Gratitude journaling has the potential to create significant interpersonal change. Using a step-by-step gratitude journaling strategy promises benefits unequaled by other practices. In the book Gratitude Works, Robert A Emmons describes the importance of switching gratitude exercises daily to get the most significant results. This article discusses 12 benefits of gratitude journaling, step-by-step gratitude journaling tips, and the best gratitude journaling exercises.
Robert A Emmons’ book Gratitude Works includes everything needed to begin a 21-day journaling challenge. The exercises may also be done without the challenge. Science tells us that humans need variety so switching up exercises is much better than doing the same thing every day.
Gratitude and The Brain
If you are curious about what benefits are gained by practicing gratitude journaling, you are not alone. The topic of gratitude is prevalent because of the phenomenal power it contains. Remembering events that have gone well and people who have gifted you with kindness and contemplating them brings about emotional presence. Neuroscience is still discovering the actual mechanism; however one explanation considers the release of dopamine.
Dopamine is the feel-good neurochemical that is thought to contribute when one is appreciative and grateful. Dopamine regulates reward and motivation, which is necessary to continue and be committed to cultivating the practice of gratitude. When you linger in feel-good memories, you will notice your mood will improve, feel more at peace, and feel less stressed.
The 12 Benefits Gained from the Consistent Practice of Gratitude
People who spend time and commit to a gratitude journaling practice have gained some impressive benefits.
- They know their purpose.
- They are more generous.
- They go out of their way to help others.
- They linger and appreciate the ordinary pleasures they gain from everyday things.
- They have more energy.
- They achieve their personal goals.
- They are better able to deal with daily stress.
- They are more likely to heal from trauma and live the life they want.
- They have more secure and loving relationships.
- They are more resilient.
- They have secure self-worth.
Steps to Prepare a Gratitude Journaling Practice
Have you started and then gotten frustrated with yourself because you did not stay on target with the standard you made for yourself to do it every day?
So many of the people I speak with tell me they would love to start but don’t know-how. In some cases, people start a challenge and then get down on themselves for not following through with the project.
Consider the unreasonable expectation to do something every day. Let’s be real here. It is beneficial to have daily habits that make intentional headway in our self-care. But real life happens, and nothing is worse than giving yourself a hard time being human. Yes, keeping commitments is necessary. Just think of flexibility as your friend; when it doesn’t go as you planned, be kind to yourself and move on.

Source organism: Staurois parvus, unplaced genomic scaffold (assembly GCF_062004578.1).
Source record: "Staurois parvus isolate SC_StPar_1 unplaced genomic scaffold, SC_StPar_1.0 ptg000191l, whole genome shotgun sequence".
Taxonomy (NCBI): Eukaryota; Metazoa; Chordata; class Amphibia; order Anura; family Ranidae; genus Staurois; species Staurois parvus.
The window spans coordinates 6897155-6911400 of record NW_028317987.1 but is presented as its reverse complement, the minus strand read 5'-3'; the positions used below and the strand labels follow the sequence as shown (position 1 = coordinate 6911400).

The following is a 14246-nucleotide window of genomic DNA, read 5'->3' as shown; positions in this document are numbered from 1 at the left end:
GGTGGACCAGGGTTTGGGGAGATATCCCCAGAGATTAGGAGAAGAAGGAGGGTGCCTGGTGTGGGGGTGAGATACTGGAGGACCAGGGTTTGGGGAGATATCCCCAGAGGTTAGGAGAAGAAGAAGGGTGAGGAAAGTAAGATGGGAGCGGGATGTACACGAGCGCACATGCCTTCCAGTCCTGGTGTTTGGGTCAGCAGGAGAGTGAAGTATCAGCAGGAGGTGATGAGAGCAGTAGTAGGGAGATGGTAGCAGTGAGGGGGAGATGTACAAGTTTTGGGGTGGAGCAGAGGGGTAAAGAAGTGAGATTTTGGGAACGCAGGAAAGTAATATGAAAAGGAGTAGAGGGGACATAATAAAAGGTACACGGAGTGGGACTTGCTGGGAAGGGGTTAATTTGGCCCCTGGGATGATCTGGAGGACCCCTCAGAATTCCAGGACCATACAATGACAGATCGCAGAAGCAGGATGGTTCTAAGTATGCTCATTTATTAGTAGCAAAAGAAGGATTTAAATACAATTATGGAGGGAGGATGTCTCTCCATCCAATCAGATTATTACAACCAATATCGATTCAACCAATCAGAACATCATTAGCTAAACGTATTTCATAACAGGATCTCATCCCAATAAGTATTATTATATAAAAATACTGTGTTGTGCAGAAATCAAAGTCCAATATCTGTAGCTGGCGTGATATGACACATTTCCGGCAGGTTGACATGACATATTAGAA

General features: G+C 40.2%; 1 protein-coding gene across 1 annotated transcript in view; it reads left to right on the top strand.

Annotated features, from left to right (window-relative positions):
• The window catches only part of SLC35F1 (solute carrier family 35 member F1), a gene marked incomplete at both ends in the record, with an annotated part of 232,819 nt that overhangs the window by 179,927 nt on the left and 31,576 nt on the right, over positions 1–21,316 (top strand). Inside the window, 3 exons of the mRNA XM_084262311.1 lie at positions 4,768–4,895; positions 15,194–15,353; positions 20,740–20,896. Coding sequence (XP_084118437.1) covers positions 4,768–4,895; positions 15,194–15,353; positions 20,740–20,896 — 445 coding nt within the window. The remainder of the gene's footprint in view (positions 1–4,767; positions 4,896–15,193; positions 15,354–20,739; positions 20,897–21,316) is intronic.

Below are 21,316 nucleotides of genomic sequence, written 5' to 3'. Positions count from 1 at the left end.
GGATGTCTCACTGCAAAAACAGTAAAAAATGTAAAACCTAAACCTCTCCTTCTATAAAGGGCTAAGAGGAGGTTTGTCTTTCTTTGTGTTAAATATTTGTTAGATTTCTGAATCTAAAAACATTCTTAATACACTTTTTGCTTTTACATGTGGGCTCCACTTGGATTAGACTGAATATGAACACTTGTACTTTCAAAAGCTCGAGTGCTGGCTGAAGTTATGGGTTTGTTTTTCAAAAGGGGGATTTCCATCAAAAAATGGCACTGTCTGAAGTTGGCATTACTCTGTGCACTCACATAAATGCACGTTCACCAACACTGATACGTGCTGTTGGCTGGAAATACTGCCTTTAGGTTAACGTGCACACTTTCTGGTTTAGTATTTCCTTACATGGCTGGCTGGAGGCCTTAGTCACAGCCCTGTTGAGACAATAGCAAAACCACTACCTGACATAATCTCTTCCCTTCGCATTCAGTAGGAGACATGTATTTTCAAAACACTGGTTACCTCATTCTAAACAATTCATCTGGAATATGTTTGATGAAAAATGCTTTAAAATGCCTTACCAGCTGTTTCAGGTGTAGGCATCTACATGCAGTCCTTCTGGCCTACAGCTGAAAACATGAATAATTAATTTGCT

- Be sure to set reasonable expectations for your practice.
- Purpose to enjoy the process.
- Please resist the temptation to see it as a chore you need to accomplish
- Perceive it as an opportunity to gain.
- For each exercise, take ten minutes, or more if you desire.
- Contemplate and write from your heart.
- Try not to be concerned with grammar and spelling.
- Gratitude journaling is more about experiencing the emotions of gratitude and in remembering. Take your time to enjoy every moment.
Best Gratitude Journaling Exercises
Here are the seven best gratitude journaling exercises that can be done on a rotating schedule.
The Three Blessings exercise is about recalling three separate events during the day that you can give someone else credit for.
To Whom and For what Exercise recalls a person, you can be thankful for and remembering what that person did specifically that impacted you.
The Gifted Self exercise emphasizes benefits and gifts that you have personally received in your life. They may be simple everyday benefits or something more profound.
Looking to the Future is noticing that something will be ending soon and being mindful to appreciate the remaining time.
The Absence of Blessing exercises is about looking back on events or people we remember and notice what life might be like without the blessing of that person or event.
The Gratitude Letter is writing about a 250-word letter or telling someone how important they are and how grateful you are for them, and a specific thing that they did for you.
The Bad to Good exercise looks at events that were “bad” and finds those things that resulted in that were positive due to that “bad” event.
Remember that each of these exercises is for your pleasure. They are something you get to do that will bring tremendous changes. We know that finding the silver lining is a powerful practice. Finding appreciation rather than negativity is equally profound. Robert A Emmons, in his book, Gratitude Works, describes the importance of switching gratitude exercises daily to get the most outstanding results. This article discusses 12 benefits of gratitude journaling, step-by-step gratitude journaling tips, and the best gratitude journaling exercises
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